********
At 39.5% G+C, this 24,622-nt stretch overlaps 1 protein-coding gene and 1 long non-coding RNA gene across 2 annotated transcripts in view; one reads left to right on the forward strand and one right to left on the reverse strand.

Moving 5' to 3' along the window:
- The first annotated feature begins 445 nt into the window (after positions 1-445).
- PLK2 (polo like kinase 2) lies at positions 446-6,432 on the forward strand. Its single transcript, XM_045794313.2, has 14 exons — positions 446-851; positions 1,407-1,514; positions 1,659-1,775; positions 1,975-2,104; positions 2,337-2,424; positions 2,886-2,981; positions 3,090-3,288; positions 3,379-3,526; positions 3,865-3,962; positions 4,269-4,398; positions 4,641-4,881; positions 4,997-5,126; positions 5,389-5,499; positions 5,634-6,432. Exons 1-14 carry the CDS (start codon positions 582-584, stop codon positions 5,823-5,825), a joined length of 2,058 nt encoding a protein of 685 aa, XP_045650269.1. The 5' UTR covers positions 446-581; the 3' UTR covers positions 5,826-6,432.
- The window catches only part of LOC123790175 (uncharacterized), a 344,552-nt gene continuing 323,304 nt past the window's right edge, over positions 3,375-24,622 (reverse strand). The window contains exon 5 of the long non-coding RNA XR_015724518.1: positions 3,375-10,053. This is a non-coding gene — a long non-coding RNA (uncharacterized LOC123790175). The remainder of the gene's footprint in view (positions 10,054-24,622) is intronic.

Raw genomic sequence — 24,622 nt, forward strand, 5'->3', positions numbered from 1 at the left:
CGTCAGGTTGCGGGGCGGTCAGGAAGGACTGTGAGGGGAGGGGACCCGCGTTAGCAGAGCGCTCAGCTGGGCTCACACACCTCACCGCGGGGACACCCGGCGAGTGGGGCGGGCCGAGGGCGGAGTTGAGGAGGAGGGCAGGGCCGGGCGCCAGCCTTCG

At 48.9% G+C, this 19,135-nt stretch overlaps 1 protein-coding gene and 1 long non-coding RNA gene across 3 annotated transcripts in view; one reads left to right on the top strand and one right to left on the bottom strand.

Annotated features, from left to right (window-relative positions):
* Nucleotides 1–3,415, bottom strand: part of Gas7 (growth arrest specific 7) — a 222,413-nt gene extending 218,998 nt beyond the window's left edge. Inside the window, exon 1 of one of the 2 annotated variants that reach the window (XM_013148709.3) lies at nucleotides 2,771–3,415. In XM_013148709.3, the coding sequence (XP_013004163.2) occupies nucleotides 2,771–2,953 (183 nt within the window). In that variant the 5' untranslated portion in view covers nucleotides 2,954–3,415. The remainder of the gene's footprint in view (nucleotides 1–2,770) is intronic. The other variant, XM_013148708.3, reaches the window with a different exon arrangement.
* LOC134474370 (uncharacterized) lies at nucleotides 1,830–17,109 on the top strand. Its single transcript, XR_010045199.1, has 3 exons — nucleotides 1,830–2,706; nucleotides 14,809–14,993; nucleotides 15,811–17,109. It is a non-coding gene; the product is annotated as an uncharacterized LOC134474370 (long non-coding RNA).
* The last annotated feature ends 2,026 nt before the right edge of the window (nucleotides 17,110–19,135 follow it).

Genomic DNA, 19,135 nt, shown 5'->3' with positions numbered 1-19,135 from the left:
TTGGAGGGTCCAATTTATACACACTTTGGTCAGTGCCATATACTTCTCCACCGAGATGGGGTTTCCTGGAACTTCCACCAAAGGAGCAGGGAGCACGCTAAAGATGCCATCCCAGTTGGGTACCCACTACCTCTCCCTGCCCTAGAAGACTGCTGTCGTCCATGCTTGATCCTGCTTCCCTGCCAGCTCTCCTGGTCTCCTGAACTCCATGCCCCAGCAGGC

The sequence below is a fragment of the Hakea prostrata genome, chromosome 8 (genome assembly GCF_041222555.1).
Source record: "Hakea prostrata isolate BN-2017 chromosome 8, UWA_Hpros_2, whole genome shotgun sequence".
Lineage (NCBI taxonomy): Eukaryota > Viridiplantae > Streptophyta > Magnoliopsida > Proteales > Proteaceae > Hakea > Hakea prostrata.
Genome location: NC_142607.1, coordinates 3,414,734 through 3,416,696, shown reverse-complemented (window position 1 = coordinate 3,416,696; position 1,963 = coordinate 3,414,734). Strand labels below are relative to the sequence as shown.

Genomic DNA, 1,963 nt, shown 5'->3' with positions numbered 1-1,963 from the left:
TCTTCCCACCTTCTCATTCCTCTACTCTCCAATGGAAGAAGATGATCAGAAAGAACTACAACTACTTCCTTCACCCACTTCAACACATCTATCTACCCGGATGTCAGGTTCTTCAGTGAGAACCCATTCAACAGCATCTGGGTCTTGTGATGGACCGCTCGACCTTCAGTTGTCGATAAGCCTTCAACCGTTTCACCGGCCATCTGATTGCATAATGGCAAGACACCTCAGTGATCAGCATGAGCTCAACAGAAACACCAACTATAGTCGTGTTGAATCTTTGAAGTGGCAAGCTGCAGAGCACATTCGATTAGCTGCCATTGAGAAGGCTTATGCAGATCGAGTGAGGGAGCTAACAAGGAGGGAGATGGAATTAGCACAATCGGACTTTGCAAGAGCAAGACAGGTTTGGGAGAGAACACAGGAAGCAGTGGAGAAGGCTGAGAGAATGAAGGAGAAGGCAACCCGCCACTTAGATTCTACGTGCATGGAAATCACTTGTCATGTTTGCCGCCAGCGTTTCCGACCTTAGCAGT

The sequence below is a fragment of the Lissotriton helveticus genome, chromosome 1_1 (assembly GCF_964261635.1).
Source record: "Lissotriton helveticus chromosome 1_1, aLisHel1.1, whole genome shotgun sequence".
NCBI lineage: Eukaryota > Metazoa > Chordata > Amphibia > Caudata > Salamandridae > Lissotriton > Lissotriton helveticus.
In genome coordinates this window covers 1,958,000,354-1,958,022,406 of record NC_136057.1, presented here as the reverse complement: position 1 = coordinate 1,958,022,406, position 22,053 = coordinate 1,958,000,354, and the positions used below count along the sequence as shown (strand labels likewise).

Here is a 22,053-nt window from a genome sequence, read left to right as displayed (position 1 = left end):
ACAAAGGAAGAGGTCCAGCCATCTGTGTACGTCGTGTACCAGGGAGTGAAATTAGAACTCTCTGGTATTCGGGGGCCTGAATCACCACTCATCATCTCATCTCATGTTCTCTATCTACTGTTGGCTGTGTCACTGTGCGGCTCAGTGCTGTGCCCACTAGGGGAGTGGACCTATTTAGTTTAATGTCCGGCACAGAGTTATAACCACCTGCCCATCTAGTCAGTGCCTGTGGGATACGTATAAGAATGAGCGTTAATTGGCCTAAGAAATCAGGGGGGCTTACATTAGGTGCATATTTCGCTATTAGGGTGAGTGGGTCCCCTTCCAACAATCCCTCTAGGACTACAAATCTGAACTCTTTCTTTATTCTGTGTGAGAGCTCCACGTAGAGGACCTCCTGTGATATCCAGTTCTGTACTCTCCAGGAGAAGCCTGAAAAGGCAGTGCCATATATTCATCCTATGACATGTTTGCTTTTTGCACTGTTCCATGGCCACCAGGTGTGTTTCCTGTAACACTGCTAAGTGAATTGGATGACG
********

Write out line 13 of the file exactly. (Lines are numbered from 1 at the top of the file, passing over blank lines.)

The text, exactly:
Genomic DNA, 19,135 nt, shown 5'->3' with positions numbered 1-19,135 from the left: